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There’s a world of great horror beyond our shores, and American filmmakers are eager to remake much of it — with varying degrees of success.

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At AlethalWeaponArt, movies (particularly horror) are a huge part of our life — and our business — so we take time to celebrate the art of film every day. Follow along with us to see what we watched each week. We will tell you if it’s worth watching or if you should skip it altogether and why.

Editor’s Note:

It’s almost inevitable. Whenever a foreign film makes a huge splash, someone will remake it for American audiences. You could argue that, in today’s Global media landscape with streaming access to just about everything, Americans could just as easily watch the original foreign versions of these incredible films. But many won’t due to the language barrier and the dislike of subtitles. That’s a lament for another day, however.

Fortunately, some of these American remakes are actually good. Plenty are not, of course. Films like Dark Water, Oldboy, Martyrs, One Missed Call, and 1998’s Godzilla all failed miserably to live up to the genius of their foreign film inspirations. Yet, films like Funny Games, Quarantine, Insomnia, and Let Me In all did a fine job rekindling the magic of their source material.

American audiences will soon be treated to one highly anticipated remake, Speak No Evil, based on the 2022 Danish film of the same name. The Blumhouse film will star the always-reliable James McAvoy, along with Mackenzie Davis, Aisling Franciosi, Alix West Lefler, Dan Hough, and Scoot McNairy. It looks great. The original film was outstanding and so chilling, so my fingers are crossed that the remake can bring that same nightmarish energy.

We’ll find out on September 13, when the film is released by Universal Pictures.

This week, we dove into foreign films and American remakes of fantastic foreign films.

1. THE WAILING (2016)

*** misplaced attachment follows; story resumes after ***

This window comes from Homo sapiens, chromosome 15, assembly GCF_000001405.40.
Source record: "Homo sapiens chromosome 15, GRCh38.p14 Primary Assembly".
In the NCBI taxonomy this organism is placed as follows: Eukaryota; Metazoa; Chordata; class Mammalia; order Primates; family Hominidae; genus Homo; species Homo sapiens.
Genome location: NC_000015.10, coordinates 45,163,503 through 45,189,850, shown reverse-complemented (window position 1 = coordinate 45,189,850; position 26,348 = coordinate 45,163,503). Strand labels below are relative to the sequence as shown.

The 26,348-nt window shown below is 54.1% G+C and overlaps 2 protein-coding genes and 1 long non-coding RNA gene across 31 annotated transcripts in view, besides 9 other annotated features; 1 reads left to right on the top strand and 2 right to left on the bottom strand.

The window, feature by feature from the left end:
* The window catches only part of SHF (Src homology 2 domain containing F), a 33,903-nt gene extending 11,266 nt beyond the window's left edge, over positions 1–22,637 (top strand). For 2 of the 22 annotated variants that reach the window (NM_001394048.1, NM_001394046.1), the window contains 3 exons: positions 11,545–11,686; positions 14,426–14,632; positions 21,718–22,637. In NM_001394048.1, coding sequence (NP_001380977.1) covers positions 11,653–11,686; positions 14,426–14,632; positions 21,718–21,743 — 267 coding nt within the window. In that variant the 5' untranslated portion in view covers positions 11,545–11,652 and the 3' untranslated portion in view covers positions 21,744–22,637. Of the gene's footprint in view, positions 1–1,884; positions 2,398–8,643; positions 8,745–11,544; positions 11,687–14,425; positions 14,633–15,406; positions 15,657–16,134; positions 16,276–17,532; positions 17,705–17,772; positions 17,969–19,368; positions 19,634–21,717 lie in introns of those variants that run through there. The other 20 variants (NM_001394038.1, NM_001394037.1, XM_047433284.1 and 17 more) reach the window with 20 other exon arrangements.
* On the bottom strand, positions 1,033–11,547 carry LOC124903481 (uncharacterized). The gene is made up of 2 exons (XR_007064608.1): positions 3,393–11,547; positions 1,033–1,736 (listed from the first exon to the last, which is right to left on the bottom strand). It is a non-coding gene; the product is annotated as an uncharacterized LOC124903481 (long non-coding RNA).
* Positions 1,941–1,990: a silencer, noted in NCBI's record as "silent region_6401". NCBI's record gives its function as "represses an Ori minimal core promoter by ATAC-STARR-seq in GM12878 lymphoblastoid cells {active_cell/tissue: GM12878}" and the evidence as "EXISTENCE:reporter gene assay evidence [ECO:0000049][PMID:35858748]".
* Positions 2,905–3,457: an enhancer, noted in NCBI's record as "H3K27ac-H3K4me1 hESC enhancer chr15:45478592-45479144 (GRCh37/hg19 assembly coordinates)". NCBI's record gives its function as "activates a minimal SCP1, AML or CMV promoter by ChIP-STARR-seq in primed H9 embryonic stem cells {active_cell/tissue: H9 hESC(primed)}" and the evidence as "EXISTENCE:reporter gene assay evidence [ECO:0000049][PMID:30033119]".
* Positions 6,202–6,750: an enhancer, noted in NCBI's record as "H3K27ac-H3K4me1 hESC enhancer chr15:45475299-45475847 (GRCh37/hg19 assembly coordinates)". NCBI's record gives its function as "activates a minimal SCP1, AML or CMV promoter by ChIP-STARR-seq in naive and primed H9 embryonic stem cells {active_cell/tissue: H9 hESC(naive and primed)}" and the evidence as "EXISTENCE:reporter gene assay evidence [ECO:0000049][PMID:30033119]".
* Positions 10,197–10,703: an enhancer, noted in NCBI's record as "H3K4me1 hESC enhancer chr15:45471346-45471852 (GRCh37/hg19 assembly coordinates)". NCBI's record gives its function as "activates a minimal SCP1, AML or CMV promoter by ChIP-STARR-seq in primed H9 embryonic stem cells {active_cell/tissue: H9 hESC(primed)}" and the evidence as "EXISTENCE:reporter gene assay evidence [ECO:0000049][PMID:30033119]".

The Wailing was the only movie we watched this week that was not an American remake. Although we could see an American remake of this being made in the future, we wouldn’t be mad about it.

The Wailing is very dark, gritty, and original. The story follows a policeman and his family in a small town in South Korea. Shortly after a Japanese visitor shows up in town, villagers start attacking each other, hysteria builds, and the police try to unravel this new mystery.

This is more of a slow-burn suspense film, but it does have some great bloody and gory scenes with some really frightening images. The daughter in the film is played by Kim Hwan-hee, and she does an incredible job. For such a young actress, she was incredibly captivating.

We’re not going to lie; this film is a time commitment and a bit of a downer. However, it’s great if you’re in the mood for that.

This one is definitely worth a watch if you like atmospheric Asian horror. 

Recommended; Watch on Netflix.

2. SUSPIRIA (2018)

OUR FAVORITE OF THE WEEK!

This was a first-time watch for us, and it has been a while since we’ve seen the original, so it was a little hard to compare. However, that actually might have made us enjoy it more.

Right off the bat, we were into it because the cast is stacked. Chloe Grace Moretz, Mia Goth, and Tilda Swinton killed their performances. Dakota Johnson also felt very believable and almost relatable in her role; she’s got strong “new girl with something to prove” vibes.

The whole movie has really great sound mixing and foley work that really brings it together. The body horror in the movie looks great and is super weird and witchy; the way it happens in conjunction with dancing is exciting and unique. The setting is stunning, filming at the Grand Hotel Campo dei Fiori in Italy gave it an authentic vibe.

We loved all the red tones and the gore at the end.